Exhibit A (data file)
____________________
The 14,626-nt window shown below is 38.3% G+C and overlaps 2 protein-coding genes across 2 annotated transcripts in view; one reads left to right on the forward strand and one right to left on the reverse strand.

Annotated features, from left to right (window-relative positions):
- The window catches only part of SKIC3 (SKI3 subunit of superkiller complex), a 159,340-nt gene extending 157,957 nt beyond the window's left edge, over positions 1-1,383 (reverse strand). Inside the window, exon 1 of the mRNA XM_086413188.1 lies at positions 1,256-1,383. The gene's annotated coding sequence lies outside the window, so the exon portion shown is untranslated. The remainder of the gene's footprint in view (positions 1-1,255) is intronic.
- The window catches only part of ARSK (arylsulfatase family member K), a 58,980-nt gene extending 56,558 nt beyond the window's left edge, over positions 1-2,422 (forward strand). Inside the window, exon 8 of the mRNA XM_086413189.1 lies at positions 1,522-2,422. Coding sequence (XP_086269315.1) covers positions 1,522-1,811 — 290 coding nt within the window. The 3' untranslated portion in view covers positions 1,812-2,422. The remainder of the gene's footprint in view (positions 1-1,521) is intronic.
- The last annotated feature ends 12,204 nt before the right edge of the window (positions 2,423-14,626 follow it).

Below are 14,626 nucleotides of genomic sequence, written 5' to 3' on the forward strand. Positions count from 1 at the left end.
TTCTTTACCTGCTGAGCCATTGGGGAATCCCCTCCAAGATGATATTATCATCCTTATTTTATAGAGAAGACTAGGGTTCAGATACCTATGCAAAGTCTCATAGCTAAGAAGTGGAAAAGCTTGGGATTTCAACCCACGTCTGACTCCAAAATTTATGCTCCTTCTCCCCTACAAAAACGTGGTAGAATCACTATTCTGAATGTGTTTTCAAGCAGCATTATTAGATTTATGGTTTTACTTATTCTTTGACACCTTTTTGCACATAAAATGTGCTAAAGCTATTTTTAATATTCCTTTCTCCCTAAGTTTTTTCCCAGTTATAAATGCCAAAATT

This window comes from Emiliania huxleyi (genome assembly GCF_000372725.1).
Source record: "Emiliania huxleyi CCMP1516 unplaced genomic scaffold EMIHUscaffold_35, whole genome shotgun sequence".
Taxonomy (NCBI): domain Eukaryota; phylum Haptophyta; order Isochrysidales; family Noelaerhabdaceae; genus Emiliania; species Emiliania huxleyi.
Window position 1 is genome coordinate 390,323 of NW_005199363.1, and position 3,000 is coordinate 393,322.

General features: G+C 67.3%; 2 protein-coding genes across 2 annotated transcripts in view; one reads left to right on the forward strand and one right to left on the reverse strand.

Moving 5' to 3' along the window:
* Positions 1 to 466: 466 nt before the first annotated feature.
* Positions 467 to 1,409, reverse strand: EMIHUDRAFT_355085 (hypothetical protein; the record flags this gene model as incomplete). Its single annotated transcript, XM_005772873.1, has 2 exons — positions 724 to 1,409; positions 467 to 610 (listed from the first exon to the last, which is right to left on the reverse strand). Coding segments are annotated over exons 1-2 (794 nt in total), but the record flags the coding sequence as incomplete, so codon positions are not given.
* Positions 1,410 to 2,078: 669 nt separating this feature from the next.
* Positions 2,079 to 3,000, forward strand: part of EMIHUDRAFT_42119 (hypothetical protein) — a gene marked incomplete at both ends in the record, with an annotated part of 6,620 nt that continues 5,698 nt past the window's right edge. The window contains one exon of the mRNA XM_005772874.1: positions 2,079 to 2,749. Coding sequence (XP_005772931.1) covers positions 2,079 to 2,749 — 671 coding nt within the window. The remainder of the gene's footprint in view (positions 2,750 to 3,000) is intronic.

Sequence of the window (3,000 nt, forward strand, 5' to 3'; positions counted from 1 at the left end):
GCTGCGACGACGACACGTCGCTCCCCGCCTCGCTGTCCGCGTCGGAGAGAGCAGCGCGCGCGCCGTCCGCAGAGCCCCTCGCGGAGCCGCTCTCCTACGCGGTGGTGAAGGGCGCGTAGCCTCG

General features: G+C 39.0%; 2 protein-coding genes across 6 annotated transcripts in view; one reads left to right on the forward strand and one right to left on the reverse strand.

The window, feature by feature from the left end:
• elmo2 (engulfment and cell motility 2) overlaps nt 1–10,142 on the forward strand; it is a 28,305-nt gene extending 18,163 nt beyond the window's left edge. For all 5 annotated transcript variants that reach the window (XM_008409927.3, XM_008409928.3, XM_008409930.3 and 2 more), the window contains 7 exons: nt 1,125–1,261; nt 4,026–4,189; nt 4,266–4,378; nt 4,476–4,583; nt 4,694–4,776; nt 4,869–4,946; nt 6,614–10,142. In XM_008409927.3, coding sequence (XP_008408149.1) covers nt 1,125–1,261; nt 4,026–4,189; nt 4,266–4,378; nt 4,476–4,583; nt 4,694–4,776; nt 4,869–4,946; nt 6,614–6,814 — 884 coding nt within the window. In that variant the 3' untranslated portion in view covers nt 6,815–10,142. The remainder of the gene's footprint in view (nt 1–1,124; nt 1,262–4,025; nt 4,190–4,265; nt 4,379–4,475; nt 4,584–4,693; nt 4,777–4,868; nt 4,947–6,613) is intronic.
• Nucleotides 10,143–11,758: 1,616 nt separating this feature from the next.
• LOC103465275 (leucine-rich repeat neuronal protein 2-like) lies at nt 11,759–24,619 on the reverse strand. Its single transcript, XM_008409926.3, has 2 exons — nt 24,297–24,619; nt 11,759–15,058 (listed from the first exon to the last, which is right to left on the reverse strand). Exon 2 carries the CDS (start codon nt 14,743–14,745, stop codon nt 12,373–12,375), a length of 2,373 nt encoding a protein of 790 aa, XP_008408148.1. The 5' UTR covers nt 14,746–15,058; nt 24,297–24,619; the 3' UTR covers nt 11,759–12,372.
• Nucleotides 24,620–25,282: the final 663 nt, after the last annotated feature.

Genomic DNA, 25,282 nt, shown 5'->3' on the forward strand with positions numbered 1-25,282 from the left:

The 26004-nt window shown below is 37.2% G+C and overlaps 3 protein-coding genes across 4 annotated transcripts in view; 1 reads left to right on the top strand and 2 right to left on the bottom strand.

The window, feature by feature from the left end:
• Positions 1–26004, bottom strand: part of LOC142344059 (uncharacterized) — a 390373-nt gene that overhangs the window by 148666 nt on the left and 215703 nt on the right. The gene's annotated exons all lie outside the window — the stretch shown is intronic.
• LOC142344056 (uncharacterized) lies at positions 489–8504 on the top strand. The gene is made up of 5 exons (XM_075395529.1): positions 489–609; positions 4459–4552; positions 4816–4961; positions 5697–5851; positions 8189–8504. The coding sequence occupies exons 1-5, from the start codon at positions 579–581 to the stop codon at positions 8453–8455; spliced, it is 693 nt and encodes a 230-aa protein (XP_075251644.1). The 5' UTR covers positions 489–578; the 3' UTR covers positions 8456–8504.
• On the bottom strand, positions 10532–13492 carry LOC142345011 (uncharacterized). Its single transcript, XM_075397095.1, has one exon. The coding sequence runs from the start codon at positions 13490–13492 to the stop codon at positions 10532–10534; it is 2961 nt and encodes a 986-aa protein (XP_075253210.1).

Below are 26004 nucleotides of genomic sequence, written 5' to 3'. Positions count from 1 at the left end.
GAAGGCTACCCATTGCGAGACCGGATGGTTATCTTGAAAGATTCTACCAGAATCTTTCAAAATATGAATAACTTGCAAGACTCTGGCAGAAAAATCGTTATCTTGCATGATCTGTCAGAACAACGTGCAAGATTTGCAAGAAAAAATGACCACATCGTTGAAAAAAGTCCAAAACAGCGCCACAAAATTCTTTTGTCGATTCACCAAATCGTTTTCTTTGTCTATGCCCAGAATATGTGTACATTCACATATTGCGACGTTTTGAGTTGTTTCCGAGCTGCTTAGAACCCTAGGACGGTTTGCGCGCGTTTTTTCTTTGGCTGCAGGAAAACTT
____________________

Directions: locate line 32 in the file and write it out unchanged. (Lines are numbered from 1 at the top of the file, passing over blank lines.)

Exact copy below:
Below are 26004 nucleotides of genomic sequence, written 5' to 3'. Positions count from 1 at the left end.